MBA Lawyers celebrates the achievements of five remarkable female pioneers in the legal profession to mark International Women’s Day.
In 1902, the very year non-Indigenous Australian women received the vote, our country also welcomed the first female law graduate, Ava Evans.
She enrolled at the University of Sydney in 1899. Despite the fact her application to register as a student-at-law with the Supreme Court of NSW was rejected purely on the grounds of being female, Ada persevered and on Boxing Day 1902, she graduated with a Bachelor of Law degree.
On her graduation, her admission to the New South Wales Bar was rejected because of her sex and it wasn’t until late 1918, after extensive lobbying by women’s organisations, that the law in NSW changed to allow women to practice law.
Ada registered as a student-at-law in 1919 and after the mandatory two years’ study became first woman to be admitted to the bar in New South Wales and was immediately made a Barrister, although she declined to practice due to family commitments.
Australia’s first female Barrister hailed from Victoria.
Flos Greig graduated from the University of Melbourne’s Faculty of Law on 28 March 1903 becoming only the second woman in the country to graduate law – the first being Ava Evans.
Unlike Ava, who had to wait almost a decade to be eligible to practice her chosen profession, Flos’ supporters were already active in campaigning to get legislation changed. In 1903 Women’s Disabilities Removal Act 1903, nicknamed the “Flos Greig Enabling Act” was passed.
On 1 August 1905 Flos was admitted to the Victorian Bar and almost immediately set up her own practice.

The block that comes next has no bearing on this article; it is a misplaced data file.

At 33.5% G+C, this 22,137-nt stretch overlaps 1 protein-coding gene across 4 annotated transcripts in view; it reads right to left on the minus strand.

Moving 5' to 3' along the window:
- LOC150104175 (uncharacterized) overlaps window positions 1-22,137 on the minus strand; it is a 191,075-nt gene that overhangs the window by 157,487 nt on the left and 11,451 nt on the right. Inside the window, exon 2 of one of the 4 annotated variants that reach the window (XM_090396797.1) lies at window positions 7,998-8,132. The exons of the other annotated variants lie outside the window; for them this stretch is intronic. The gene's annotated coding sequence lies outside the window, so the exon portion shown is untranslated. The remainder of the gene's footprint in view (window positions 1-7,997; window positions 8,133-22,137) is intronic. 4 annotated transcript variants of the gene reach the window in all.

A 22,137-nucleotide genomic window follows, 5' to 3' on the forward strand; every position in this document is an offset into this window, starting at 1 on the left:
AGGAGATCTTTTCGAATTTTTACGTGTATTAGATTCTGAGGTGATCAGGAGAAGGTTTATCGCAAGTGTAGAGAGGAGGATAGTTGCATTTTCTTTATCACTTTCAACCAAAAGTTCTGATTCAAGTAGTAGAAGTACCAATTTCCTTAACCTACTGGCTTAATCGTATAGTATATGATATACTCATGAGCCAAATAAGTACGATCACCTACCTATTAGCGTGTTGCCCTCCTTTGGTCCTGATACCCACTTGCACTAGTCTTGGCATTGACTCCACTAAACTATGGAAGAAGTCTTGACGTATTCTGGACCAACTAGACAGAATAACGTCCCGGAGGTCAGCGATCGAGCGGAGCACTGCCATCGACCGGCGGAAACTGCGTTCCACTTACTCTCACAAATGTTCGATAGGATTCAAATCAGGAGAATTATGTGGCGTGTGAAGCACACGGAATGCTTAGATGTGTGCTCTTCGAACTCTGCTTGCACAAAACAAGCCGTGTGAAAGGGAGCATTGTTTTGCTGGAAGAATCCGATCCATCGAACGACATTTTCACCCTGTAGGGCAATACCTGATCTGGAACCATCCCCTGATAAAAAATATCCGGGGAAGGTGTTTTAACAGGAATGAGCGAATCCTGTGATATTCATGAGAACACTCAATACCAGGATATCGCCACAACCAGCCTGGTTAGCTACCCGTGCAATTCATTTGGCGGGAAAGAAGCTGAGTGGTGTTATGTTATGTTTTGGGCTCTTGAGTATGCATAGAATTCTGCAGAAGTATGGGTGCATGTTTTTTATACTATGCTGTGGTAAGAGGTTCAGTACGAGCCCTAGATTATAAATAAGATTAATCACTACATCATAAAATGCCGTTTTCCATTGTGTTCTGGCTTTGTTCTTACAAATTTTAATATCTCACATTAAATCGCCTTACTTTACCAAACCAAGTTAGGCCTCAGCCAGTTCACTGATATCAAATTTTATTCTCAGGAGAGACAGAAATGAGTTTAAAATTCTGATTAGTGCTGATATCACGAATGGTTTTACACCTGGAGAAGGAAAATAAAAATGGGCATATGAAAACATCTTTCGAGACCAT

Flos ambition was fostered through the support of her large and accomplished family which had emigrated from Scotland. Two of her sisters became doctors, another founded a coaching school for university students. Flos’ two brothers followed their father into the family’s textiles business.
Also in that year, on 18 May 1905, women were able to vote for the first time in the Queensland state election. Arthur Morgan was returned as Premier.
Staying in Queensland, we remember our state’s first female solicitor, Agnes McWhinney who was admitted to the bar on 7 December 1915.
Agnes might not have become a lawyer at all if not for the suggestion of her brother. Agnes was considering becoming a doctor but could not afford the expense of moving from Townsville to attend the University of Sydney to study medicine.
Her brother, however, was an article clerk and persuaded his sister to join him at the solicitors Wilson and Ryan. Agnes discontinued paid employment after she married but continued legal work as a community service.
Perhaps the best known of our five high achieving legal women is Edith Cowan. If she looks familiar, you’ve likely spotted her image on the back of our $50 note.
Her remarkable life story can’t be done justice in just a few paragraphs here. Her lobbying for the protection of children resulted in the formation of the Children’s Court in 1907. Edith also served as a justice of the Children’s Court in 1915.
In addition, Edith’s ambition rose further and, in 1921 she stood and won the seat of West Perth in the state’s Legislative Assembly campaigning on women’s and children’s rights. Edith Cowan was the first woman in Australia to be elected to Parliament.
We wrap up our International Women’s Day legal profile with Elizabeth Evatt who was the first female judge of an Australian federal court.
Elizabeth, now 88, comes from a notable political, legal family. She is the daughter of barrister Clive Evatt and niece of HV ‘Doc’ Evatt who served as United Nations president and helped draft the Universal Declaration of Human Rights.
Elizabeth was the youngest law student to be accepted by the University of Sydney. She she graduated in 1955 at the age of 21 and was admitted as a barrister in the same year. The early part of her legal career was spent overseas. In 1956 she was awarded a Masters of Law from Harvard University. Elizabeth was also admitted to the bar at the Inner Temple – one of the four Inns of Court in England.
Elizabeth returned to Australia in 1972 and became the first female Deputy President of the Commonwealth Conciliation and Arbitration Commission. In 1992 she was the first Australian to be elected to the United Nations Human Rights Committee.
She has been an outspoken advocate for human rights in Australia throughout her stellar career.